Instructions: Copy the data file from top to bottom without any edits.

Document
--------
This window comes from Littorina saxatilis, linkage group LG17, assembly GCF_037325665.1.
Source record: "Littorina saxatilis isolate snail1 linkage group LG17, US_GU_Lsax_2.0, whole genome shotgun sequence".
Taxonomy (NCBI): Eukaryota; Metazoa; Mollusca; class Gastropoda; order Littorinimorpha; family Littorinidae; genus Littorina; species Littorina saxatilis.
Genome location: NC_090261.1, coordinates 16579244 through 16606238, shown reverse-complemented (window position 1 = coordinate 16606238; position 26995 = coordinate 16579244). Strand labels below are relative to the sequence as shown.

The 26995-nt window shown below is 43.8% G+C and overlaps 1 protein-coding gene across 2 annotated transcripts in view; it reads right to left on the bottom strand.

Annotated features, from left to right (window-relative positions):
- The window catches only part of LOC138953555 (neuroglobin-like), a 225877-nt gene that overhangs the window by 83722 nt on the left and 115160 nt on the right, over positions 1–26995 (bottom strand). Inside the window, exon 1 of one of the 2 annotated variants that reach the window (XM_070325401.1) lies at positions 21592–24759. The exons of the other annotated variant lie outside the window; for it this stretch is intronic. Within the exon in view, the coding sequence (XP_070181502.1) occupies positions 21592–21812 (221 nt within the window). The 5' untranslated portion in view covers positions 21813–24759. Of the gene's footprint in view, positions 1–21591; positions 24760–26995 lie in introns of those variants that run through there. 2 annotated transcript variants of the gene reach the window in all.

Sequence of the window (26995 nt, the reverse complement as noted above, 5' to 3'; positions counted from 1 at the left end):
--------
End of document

This window comes from Littorina saxatilis, linkage group LG17, assembly GCF_037325665.1.
Source record: "Littorina saxatilis isolate snail1 linkage group LG17, US_GU_Lsax_2.0, whole genome shotgun sequence".
Taxonomy (NCBI): Eukaryota; Metazoa; Mollusca; class Gastropoda; order Littorinimorpha; family Littorinidae; genus Littorina; species Littorina saxatilis.
Genome location: NC_090261.1, coordinates 16579244 through 16606238, shown reverse-complemented (window position 1 = coordinate 16606238; position 26995 = coordinate 16579244). Strand labels below are relative to the sequence as shown.

The 26995-nt window shown below is 43.8% G+C and overlaps 1 protein-coding gene across 2 annotated transcripts in view; it reads right to left on the bottom strand.

Annotated features, from left to right (window-relative positions):
- The window catches only part of LOC138953555 (neuroglobin-like), a 225877-nt gene that overhangs the window by 83722 nt on the left and 115160 nt on the right, over positions 1–26995 (bottom strand). Inside the window, exon 1 of one of the 2 annotated variants that reach the window (XM_070325401.1) lies at positions 21592–24759. The exons of the other annotated variant lie outside the window; for it this stretch is intronic. Within the exon in view, the coding sequence (XP_070181502.1) occupies positions 21592–21812 (221 nt within the window). The 5' untranslated portion in view covers positions 21813–24759. Of the gene's footprint in view, positions 1–21591; positions 24760–26995 lie in introns of those variants that run through there. 2 annotated transcript variants of the gene reach the window in all.

Sequence of the window (26995 nt, the reverse complement as noted above, 5' to 3'; positions counted from 1 at the left end):